Terry Murden: ‘Forgotten’ bank must sell itself

Sainsburys was the first major British supermarket to open a bank, commencing trading on 19 February 1997. Picture: ContributedSainsburys was the first major British supermarket to open a bank, commencing trading on 19 February 1997. Picture: Contributed
Sainsburys was the first major British supermarket to open a bank, commencing trading on 19 February 1997. Picture: Contributed
IT HAS been a long time coming, but at last the “forgotten” Scottish bank has come out of hiding and is readying itself to take on the opposition.

Sainsbury’s Bank is based in Edinburgh and by the end of this year it will employ close to 500 staff at the Gyle. It is profitable, has won awards – including best buy awards – yet it remains largely an unknown quantity, so much so that only a fifth (22 per cent) of Sainsbury’s supermarket customers know that it has a bank.

In fact, it was the first supermarket company to launch a bank – 17 years ago this month – and has been working away building a foothold in financial services.

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Last week, chief executive Peter Griffiths, who has been in post since November 2012, spoke publicly for the first time since he moved to Scotland from Principality, Wales’s largest building society.

The timing of his briefing coincided with the formal ending of the company’s joint venture with Lloyds Banking Group, which will allow him to focus on building a standalone institution. He is hiring staff to cope with steady growth in business and to take on functions that have been provided by Lloyds in disciplines such as treasury and risk. Some £200 million will be invested in developing an IT system.

That means a lot more behind-the-scenes work is still to be done, but the front-end business of marketing the bank and building its customer base will now take off. Griffiths admitted the bank is Sainsbury’s “best-kept secret” and “raising awareness” is his single biggest challenge.

Given the lack of awareness among the parent group’s customers he has plenty of work to do, although that also presents an opportunity. His bank has 1.5 million account holders, but they represent just 5 per cent of the group’s 23 million customers. If Griffiths can emulate Tesco Bank’s 12 per cent penetration he would treble the size of his business.

Even with 8 per cent growth per year, the Welshman seems to be assuming modest ambitions, telling me he does not regard Sainsbury’s as a so-called “challenger” bank. The established banks are offer a wider range of services than his own bank. He has no plans to launch a current account, although he did say that mortgages were a realistic option. The bank has amassed £3.5 billion of deposits and needs to do something with the money.

The likelihood is that Sainsbury’s Bank will offer an “add-on” service. Its customers will have their main accounts with another bank, leaving Sainsbury’s to entice them with loans and insurance.

This differentiates it from Tesco Bank – also based in Edinburgh – which has set out a more determined intention to compete with the big boys. It will launch its current account in the first half of this year and already offers mortgages alongside other products. Tomorrow it is expected to announce another milestone in its growth as it establishes a full range of retail banking services.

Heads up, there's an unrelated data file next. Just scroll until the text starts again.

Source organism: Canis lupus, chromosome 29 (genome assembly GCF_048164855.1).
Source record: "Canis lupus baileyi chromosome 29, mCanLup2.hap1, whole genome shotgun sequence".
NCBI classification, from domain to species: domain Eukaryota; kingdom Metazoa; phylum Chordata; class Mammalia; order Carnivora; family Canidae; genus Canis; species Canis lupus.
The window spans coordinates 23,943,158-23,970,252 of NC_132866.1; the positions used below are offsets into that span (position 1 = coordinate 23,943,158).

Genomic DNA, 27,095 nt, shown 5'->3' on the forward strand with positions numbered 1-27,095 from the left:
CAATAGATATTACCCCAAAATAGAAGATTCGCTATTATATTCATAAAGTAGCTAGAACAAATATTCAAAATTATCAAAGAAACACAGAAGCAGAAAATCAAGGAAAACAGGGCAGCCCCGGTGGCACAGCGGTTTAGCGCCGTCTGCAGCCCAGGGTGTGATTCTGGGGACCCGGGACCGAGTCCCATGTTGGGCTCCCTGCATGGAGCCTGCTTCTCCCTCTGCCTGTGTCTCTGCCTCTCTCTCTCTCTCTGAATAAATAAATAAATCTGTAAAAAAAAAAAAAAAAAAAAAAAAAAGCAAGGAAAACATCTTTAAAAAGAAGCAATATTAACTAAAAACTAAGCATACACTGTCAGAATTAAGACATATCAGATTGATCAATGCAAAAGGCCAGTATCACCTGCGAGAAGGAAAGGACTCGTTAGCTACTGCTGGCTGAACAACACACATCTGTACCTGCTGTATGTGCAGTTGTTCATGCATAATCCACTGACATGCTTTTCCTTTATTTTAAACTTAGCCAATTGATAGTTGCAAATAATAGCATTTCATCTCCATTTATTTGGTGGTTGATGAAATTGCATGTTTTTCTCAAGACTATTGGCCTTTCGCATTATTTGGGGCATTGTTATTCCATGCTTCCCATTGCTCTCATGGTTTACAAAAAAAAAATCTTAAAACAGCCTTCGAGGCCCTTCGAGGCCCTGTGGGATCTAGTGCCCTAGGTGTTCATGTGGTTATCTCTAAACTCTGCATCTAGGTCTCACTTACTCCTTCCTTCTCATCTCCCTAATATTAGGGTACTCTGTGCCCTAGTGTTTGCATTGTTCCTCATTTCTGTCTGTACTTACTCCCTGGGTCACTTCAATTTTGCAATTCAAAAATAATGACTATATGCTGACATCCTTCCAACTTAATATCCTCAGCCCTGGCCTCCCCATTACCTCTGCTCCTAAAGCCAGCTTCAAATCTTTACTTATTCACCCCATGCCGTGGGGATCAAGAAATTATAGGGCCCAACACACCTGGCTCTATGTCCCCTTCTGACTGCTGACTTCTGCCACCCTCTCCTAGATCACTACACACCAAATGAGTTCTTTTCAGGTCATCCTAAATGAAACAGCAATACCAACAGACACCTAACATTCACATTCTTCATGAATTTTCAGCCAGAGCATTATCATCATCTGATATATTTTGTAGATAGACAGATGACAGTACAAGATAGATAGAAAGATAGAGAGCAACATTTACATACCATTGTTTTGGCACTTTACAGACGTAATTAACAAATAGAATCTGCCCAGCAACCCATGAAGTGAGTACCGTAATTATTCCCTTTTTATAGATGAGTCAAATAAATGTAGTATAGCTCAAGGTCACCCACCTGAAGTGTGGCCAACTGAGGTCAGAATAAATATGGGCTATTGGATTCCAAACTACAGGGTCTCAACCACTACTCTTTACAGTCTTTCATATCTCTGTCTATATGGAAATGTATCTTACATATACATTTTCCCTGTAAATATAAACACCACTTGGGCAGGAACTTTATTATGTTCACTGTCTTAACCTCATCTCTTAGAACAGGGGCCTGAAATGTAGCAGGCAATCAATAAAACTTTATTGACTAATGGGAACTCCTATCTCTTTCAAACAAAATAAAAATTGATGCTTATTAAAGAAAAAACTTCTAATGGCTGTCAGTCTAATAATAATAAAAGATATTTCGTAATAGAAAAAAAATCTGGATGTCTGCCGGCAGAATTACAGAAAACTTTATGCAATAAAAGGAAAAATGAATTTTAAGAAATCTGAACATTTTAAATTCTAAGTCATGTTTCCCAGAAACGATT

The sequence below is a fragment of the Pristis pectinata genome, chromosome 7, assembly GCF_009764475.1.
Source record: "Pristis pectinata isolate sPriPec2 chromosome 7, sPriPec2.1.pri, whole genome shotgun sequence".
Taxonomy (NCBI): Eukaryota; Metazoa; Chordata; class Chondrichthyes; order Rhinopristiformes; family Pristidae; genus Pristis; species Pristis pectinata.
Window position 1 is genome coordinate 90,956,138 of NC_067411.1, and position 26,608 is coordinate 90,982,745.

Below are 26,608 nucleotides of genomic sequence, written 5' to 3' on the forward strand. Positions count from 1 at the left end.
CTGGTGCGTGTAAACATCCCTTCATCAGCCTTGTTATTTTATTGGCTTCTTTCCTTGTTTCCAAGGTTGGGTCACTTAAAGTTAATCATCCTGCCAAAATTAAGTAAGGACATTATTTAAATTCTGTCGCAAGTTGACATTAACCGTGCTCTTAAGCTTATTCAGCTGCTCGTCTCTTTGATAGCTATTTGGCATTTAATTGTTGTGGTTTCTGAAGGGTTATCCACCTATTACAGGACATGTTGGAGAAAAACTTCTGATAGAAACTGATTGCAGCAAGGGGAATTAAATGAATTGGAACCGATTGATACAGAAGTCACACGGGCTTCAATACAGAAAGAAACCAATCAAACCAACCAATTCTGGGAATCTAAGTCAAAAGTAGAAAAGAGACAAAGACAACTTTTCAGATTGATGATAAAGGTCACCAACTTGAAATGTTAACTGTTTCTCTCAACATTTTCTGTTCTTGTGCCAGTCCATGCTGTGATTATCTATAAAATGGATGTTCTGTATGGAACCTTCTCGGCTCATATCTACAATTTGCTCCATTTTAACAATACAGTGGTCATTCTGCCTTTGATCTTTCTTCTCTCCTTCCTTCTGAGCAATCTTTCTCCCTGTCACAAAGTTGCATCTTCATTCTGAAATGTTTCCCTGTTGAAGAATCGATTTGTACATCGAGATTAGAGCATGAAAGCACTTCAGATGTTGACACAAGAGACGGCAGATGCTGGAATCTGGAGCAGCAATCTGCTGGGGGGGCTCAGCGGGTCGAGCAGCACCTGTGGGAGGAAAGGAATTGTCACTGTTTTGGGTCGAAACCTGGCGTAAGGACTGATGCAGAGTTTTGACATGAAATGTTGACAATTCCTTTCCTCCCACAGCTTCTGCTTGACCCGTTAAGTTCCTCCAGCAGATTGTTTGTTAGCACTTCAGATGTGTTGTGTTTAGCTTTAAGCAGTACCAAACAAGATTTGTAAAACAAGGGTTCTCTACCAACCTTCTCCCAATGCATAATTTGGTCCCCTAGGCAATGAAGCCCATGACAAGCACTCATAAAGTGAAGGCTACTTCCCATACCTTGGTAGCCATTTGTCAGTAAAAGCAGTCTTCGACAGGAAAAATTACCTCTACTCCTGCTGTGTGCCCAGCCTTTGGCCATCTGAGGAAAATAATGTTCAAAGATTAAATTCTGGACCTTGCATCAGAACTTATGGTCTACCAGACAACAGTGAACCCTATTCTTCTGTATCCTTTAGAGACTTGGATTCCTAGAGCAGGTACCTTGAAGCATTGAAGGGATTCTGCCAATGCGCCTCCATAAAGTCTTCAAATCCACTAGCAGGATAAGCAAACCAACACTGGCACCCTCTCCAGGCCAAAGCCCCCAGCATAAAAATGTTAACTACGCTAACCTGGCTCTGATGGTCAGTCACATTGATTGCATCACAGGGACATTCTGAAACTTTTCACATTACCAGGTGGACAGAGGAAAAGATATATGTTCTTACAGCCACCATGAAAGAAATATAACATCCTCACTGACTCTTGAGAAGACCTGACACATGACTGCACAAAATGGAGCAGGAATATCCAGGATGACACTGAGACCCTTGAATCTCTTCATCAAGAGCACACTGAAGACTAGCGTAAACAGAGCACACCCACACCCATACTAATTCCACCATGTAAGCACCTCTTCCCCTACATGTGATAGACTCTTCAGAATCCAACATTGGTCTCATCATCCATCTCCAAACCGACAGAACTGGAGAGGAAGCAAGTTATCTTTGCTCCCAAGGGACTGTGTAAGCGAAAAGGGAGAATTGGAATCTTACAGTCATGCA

Supermarket banking is certainly coming of age, and probably at the right time, as competition is encouraged at all levels. They have strong capital cushions and the levels of investment being committed by the parent groups suggest there is no going back.

Fighting ‘posh Tory boys’ hinders independence debate

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AT LAST the indy referendum debate is warming up and getting interesting. The currency union argument has captured the public’s imagination in a way that is hugely encouraging considering the complexities of the issue.

But what is also becoming clear is that the debate is fragmenting into many different arguments, some of which are dangerously close to obscuring the main issues.

The referendum is about Scotland’s ability to run its own affairs and how it goes about it. It is not a general election. Those claiming that Labour shames itself by hitching its wagon to the Tories on currency union are missing the point.

Some see the campaign as little more than an opportunity for another round of Tory-bashing. They are re-living the eighties battles with Mrs Thatcher and the poll tax. These may have been big factors in fuelling the desire for independence in the first place, but those who are now fighting “posh Tory boys” are introducing irrelevant and insulting personal prejudices and putting party politics ahead of the important calculations on whether constitutional change is desirable and can be made to work.

Even under an independent state the governing party will not be universally popular. Hey, at some point in the future it might even be a Tory-led one. Well, you never know. Who would have thought even a decade ago that the Lib-Dems, the once-disregarded also-rans of British politics, would be running the UK?

As an acceptable degree of patriotism lurches worryingly towards jingoism, business opinion for the most part remains level-headed and focused on the practical implications of constitutional change. Even so, the No campaigners would probably welcome a little more excitability among businesses which largely sit in their camp but prefer to stay silent. «

Twitter: @TerryMurden1